Monday, February 8, 2010

Cardboard appreciation: 1971 Topps Lindy McDaniel

(The non-baseball season is officially over. Two teams from cities who don't even have major league teams participated in the non-baseball championship. But now that's out of the way and we can focus solely on spring training. Pitchers and catchers start reporting in a matter of days! I definitely appreciate this time of year. And here's Cardboard Appreciation. This is the 51st in a series):


I have been fortunate enough to walk out onto the field of a few professional ballparks and stadiums.

It's always a thrill, although I admit I find touring a ball field a lot more interesting than stepping onto an NFL gridiron.

However, it's the few times that I have walked on NFL turf that I have gotten the distinct impression that I was on display. I was standing at the lowest point of the stadium, aside from its underground bowels. And as I looked around, I could see 80,000 seats rise up before me and on all sides of me. This wasn't when an actual game was taking place, obviously, but I could definitely appreciate the feeling that "all eyes are on me" in that situation.

I'll never be able to tell for sure, but it seemed to have the feeling of an old Roman colosseum. I could identify with the players who compete in those circumstances. It felt almost barbaric, like the people on that scrap of field were on display for 80,000 spectators' amusement. Of course, that is actually what's going on, but when you're in the stands or watching on TV, you totally lose sight of that.

The baseball fields that I have walked on did not elicit that feeling in me -- not even Olympic Stadium in Montreal, which made me feel like I was inside of a UFO.

I think that's because ever since the early 1990s, baseball has gone out of its way to make ballparks cozier. There are often fewer seats than football stadiums, and they don't loom ominously on all sides -- in most cases.

But looking at this card of Lindy McDaniel, I can tell that wasn't always the case. McDaniel certainly looks on display in the center of a colossus known as old Yankee Stadium, a massive ode to U.S. Steel.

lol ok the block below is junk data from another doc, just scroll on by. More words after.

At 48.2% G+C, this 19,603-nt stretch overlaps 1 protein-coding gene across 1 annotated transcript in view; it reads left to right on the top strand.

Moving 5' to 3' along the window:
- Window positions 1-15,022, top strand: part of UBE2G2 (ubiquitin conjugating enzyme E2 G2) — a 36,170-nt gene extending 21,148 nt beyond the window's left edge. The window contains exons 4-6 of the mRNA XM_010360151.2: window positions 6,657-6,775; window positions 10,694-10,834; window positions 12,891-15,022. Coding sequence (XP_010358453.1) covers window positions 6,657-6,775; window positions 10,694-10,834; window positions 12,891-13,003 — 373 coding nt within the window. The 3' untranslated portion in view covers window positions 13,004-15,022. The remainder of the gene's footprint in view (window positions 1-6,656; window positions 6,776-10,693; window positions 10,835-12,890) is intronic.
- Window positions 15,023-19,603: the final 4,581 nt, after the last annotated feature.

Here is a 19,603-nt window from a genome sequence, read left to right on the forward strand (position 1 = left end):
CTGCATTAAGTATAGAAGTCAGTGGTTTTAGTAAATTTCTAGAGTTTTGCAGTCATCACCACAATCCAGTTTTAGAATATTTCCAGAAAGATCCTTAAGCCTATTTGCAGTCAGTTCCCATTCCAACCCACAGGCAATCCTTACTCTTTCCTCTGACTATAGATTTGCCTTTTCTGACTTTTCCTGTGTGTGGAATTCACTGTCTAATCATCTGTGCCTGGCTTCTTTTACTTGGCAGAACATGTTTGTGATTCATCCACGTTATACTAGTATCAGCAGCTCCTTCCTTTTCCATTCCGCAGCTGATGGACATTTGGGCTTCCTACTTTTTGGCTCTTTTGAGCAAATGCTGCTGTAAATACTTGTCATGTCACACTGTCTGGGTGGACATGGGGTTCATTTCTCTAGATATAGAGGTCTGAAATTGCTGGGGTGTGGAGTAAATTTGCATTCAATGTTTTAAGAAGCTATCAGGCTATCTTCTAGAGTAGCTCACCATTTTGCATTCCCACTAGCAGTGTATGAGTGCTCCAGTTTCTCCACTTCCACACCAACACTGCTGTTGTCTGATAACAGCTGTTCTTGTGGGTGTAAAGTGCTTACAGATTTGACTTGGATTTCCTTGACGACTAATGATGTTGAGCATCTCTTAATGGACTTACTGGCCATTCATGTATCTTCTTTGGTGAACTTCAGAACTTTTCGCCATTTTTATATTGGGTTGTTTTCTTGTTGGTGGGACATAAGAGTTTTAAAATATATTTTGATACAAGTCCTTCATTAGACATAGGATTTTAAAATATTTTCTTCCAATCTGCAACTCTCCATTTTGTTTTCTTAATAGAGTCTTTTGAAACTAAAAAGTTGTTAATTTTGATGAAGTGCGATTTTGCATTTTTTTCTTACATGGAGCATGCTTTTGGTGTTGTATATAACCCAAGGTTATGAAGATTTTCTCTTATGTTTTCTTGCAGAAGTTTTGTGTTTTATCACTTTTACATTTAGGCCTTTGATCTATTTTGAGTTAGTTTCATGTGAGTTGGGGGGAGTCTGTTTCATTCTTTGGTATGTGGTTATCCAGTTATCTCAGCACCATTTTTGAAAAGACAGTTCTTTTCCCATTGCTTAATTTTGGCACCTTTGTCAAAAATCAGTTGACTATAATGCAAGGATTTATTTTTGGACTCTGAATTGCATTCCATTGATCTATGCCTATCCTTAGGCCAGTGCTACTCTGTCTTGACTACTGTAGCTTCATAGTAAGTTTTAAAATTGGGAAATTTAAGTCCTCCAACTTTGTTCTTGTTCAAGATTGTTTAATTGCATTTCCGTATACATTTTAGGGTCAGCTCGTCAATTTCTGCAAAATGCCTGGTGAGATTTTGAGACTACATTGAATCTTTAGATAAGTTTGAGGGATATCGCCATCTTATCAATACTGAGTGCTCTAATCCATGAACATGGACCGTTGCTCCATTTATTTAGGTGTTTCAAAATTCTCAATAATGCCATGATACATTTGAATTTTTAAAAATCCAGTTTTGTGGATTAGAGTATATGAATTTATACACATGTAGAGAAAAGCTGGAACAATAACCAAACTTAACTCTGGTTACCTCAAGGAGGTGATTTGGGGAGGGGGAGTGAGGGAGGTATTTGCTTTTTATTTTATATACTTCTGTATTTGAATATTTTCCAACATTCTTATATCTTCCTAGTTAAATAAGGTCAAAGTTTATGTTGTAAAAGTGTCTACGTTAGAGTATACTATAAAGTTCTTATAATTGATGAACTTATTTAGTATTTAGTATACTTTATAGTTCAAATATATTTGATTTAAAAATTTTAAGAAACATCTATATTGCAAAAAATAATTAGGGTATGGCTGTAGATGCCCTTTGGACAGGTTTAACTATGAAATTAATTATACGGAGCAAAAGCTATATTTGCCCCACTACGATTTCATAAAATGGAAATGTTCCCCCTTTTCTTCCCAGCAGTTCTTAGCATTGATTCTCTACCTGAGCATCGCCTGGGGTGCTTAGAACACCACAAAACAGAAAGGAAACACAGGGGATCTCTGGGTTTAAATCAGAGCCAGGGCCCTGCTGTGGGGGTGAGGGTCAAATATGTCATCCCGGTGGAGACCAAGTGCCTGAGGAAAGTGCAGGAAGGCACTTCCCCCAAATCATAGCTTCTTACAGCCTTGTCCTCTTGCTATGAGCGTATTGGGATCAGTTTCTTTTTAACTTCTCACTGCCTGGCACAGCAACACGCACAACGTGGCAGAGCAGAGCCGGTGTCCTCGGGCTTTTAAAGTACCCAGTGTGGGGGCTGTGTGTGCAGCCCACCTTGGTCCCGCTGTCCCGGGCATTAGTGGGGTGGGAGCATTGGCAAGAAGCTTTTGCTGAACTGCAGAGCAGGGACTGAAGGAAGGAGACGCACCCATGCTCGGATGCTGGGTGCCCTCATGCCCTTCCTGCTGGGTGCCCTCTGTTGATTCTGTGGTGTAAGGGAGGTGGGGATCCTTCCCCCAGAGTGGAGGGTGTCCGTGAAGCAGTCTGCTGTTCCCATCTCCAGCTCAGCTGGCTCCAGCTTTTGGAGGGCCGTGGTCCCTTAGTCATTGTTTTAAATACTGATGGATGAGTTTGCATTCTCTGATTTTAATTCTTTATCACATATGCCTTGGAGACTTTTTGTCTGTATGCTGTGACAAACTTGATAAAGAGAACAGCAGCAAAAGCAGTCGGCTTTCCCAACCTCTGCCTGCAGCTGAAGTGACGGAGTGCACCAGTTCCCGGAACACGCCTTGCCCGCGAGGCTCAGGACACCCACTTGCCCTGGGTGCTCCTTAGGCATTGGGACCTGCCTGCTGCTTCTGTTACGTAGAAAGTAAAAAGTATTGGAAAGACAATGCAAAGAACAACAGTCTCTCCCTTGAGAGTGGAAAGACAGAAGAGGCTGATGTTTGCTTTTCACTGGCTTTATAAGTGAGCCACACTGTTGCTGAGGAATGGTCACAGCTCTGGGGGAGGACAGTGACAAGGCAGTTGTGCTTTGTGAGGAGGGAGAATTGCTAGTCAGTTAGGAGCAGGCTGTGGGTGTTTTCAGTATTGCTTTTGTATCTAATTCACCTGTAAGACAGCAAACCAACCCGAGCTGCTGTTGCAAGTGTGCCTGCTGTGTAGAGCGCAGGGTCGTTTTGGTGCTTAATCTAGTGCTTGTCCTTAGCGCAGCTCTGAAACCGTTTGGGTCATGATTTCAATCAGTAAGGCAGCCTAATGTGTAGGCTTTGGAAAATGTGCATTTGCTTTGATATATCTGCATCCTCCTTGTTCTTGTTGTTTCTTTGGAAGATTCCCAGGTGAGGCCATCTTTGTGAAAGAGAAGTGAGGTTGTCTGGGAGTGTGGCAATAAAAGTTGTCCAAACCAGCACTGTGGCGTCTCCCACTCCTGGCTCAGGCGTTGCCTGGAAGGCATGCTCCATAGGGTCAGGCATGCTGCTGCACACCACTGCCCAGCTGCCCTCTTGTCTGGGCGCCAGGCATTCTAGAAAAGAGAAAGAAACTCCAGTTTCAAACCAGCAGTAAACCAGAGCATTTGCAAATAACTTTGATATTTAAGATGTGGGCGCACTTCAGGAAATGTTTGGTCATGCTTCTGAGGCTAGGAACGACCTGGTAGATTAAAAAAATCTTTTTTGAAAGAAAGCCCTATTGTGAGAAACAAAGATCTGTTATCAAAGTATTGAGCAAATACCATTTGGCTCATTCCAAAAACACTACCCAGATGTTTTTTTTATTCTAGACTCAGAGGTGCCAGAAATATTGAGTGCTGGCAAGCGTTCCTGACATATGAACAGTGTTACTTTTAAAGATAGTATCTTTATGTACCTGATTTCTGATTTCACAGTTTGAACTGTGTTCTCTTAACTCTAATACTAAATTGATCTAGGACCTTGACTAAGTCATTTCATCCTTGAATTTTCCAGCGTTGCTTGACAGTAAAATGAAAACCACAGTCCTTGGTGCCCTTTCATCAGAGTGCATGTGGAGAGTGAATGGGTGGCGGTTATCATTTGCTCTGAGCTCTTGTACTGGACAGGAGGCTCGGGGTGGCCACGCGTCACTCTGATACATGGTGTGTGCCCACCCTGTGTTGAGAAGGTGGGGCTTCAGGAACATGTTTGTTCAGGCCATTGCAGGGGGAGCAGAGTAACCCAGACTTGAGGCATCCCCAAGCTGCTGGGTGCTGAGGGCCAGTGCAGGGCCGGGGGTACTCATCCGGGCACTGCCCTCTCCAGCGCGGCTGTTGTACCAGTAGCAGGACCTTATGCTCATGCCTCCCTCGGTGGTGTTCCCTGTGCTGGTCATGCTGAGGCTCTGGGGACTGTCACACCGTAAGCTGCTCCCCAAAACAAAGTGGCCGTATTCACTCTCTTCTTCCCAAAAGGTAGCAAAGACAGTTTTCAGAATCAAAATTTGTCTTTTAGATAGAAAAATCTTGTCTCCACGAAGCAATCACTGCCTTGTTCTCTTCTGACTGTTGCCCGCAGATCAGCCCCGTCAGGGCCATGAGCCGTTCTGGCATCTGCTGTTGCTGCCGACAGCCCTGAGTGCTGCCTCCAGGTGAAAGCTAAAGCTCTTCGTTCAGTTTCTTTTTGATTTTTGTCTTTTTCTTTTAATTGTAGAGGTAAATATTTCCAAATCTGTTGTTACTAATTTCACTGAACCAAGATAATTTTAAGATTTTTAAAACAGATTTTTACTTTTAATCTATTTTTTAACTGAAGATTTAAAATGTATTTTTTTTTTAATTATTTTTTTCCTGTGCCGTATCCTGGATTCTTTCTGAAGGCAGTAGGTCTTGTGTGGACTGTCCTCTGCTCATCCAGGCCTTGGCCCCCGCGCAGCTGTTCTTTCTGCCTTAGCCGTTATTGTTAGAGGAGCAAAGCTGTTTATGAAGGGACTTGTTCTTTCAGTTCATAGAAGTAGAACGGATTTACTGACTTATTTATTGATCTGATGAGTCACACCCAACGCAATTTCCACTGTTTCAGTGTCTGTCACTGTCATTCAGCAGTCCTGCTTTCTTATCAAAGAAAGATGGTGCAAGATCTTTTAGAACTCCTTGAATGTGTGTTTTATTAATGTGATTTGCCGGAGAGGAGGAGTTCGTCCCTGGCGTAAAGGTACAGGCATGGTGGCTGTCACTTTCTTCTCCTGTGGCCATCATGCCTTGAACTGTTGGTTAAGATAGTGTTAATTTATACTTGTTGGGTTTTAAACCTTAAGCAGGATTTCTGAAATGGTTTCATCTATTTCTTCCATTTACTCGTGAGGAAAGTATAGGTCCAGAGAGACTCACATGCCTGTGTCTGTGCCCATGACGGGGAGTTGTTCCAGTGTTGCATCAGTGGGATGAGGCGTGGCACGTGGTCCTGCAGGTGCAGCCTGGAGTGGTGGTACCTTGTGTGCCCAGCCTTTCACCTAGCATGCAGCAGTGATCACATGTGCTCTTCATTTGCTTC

Look at that thing! Those distant rafters give me a major sense of forboding. The stadium posts are something you rarely see in today's baseball arenas. I look at this card and I can practically hear the stadium creaking as I wonder how many spiders are crawling around in that thing.

And look at the mass of faces staring down at McDaniel. You better do well out there, Lindy. Or else they'll throw you to the lions.

I've read a little bit about the creation of stadiums a century or so ago. They were once little more than open fields. Then they became wooden firetraps that burned down much too often. The early 20th century saw the boom of steel and concrete stadiums, which were extremely popular, but not exactly bursting with the comforts of home.

Now, ballparks are MORE comfortable than what you've got at home. And although a lot of ballplayers will tell you they don't even notice the crowd, I have a feeling it's more comfortable for them, too.

2 comments:

  1. That's a cool card. Not only because of the rafters and steel but also because of the people in the stands. Maybe it's the angle of the shot or the fact that he's on the mound, but it looks like the people in the stands are looking up at him. LIke he's really on display for everybody to see!

    This must be one of the few cards showing Lindy in a game situation instead of a posed shot.

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  2. Great looking card, I gotta get one of those now. After reading your post I will look at it in a different light.

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